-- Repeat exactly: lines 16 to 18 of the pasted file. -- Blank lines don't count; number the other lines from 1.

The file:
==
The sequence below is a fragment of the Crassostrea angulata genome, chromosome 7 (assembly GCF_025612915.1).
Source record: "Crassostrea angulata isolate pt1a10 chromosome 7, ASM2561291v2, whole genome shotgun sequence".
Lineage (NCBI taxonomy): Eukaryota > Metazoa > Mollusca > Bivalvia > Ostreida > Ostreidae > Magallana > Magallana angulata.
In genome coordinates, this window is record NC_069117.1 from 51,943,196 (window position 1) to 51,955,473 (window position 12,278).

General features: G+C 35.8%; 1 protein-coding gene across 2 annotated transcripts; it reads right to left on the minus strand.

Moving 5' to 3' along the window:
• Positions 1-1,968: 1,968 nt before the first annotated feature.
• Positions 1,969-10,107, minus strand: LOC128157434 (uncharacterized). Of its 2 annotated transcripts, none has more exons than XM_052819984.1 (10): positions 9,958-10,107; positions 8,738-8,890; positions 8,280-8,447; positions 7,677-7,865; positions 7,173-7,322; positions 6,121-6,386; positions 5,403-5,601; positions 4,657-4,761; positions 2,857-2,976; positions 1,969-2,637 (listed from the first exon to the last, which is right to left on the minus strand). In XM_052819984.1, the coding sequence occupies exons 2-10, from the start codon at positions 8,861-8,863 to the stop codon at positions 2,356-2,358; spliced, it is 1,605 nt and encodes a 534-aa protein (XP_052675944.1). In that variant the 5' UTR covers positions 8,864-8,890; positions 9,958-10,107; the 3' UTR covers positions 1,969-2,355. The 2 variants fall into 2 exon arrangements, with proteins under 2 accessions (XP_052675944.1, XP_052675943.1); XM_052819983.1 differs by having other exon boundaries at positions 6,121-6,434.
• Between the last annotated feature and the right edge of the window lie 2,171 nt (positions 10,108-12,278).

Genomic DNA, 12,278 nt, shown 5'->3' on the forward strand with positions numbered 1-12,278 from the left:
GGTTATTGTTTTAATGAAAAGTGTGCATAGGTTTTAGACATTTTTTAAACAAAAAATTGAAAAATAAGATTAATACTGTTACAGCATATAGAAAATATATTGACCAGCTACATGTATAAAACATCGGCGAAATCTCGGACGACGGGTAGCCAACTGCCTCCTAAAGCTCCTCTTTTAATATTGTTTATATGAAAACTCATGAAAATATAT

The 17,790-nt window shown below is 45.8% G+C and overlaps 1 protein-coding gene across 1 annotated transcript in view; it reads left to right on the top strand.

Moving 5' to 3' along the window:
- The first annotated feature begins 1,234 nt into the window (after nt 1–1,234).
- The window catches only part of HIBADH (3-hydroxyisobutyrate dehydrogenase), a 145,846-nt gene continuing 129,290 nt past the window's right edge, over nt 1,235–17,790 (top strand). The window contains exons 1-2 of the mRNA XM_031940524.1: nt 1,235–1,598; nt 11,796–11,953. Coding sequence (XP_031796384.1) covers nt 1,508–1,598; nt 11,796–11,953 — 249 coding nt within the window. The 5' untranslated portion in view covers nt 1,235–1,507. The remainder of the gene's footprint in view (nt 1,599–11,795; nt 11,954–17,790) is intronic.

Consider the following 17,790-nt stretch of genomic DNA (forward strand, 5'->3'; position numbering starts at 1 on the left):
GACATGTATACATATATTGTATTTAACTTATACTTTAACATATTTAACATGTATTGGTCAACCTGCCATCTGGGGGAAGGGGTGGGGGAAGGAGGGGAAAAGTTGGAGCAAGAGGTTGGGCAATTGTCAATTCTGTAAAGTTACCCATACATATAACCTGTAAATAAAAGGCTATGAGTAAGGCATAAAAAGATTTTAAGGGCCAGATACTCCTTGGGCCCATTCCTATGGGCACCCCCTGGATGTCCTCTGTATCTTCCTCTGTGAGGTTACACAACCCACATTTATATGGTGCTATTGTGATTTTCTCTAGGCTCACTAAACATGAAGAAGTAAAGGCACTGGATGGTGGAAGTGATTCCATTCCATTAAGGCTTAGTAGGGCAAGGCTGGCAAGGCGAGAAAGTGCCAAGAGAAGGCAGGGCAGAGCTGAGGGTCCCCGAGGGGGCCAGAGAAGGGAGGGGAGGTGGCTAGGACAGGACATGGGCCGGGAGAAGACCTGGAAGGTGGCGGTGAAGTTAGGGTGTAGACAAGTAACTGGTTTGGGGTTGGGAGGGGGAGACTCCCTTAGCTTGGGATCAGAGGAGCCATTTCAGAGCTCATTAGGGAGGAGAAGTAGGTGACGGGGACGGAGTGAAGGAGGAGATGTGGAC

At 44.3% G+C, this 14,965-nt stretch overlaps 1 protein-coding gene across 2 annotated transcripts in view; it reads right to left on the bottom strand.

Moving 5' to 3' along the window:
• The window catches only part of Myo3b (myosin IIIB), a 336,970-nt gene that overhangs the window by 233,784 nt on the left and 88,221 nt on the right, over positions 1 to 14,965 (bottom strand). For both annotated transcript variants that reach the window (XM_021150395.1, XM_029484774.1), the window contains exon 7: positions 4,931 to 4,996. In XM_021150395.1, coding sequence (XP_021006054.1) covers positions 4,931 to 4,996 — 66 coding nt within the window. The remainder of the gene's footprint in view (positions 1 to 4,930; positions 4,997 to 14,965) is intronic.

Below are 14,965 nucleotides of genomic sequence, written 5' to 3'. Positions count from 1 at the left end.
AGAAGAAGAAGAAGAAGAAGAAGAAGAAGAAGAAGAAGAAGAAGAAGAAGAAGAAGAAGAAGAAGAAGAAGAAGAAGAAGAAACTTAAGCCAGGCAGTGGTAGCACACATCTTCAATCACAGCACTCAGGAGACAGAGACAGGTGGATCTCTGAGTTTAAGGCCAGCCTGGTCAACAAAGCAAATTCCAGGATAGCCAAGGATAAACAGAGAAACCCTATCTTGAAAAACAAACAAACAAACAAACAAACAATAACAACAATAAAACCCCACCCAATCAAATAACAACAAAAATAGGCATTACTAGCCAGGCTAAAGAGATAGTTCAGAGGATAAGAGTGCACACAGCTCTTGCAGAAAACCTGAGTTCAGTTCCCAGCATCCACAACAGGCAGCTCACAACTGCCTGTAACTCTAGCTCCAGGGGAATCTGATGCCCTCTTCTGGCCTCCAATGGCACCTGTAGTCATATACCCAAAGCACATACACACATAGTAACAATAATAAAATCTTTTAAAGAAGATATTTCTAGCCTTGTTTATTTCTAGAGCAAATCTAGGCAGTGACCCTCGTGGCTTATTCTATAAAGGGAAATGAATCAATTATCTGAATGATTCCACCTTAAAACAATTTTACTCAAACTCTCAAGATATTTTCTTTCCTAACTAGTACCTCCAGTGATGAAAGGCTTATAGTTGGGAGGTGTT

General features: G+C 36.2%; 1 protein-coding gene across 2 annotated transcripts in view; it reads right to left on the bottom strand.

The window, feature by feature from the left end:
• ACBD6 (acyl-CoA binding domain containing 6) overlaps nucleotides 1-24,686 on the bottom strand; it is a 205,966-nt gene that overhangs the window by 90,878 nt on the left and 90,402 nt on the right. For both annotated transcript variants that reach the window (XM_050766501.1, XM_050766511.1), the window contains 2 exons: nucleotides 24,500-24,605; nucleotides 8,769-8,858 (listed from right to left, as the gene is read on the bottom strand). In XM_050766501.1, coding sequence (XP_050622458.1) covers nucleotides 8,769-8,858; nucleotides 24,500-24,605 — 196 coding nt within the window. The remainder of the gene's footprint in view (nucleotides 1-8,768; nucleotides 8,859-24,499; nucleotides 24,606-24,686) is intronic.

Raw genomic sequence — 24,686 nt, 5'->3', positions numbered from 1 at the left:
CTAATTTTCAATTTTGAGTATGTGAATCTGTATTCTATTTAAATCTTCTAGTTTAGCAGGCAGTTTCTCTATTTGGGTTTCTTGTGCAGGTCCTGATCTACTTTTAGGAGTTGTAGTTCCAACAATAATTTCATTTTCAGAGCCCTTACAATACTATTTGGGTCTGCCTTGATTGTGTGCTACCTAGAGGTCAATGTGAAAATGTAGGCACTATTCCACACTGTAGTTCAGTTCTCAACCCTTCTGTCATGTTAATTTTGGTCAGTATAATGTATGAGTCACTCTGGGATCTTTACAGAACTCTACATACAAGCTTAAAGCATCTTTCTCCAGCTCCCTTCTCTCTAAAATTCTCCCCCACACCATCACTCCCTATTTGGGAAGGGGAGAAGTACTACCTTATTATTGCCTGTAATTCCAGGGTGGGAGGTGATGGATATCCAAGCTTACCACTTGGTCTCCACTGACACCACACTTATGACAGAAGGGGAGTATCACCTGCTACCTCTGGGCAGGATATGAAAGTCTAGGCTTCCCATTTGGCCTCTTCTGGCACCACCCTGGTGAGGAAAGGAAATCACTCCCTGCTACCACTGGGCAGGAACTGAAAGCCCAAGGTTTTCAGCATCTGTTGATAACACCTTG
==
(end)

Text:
Consider the following 17,790-nt stretch of genomic DNA (forward strand, 5'->3'; position numbering starts at 1 on the left):
GACATGTATACATATATTGTATTTAACTTATACTTTAACATATTTAACATGTATTGGTCAACCTGCCATCTGGGGGAAGGGGTGGGGGAAGGAGGGGAAAAGTTGGAGCAAGAGGTTGGGCAATTGTCAATTCTGTAAAGTTACCCATACATATAACCTGTAAATAAAAGGCTATGAGTAAGGCATAAAAAGATTTTAAGGGCCAGATACTCCTTGGGCCCATTCCTATGGGCACCCCCTGGATGTCCTCTGTATCTTCCTCTGTGAGGTTACACAACCCACATTTATATGGTGCTATTGTGATTTTCTCTAGGCTCACTAAACATGAAGAAGTAAAGGCACTGGATGGTGGAAGTGATTCCATTCCATTAAGGCTTAGTAGGGCAAGGCTGGCAAGGCGAGAAAGTGCCAAGAGAAGGCAGGGCAGAGCTGAGGGTCCCCGAGGGGGCCAGAGAAGGGAGGGGAGGTGGCTAGGACAGGACATGGGCCGGGAGAAGACCTGGAAGGTGGCGGTGAAGTTAGGGTGTAGACAAGTAACTGGTTTGGGGTTGGGAGGGGGAGACTCCCTTAGCTTGGGATCAGAGGAGCCATTTCAGAGCTCATTAGGGAGGAGAAGTAGGTGACGGGGACGGAGTGAAGGAGGAGATGTGGAC

At 44.3% G+C, this 14,965-nt stretch overlaps 1 protein-coding gene across 2 annotated transcripts in view; it reads right to left on the bottom strand.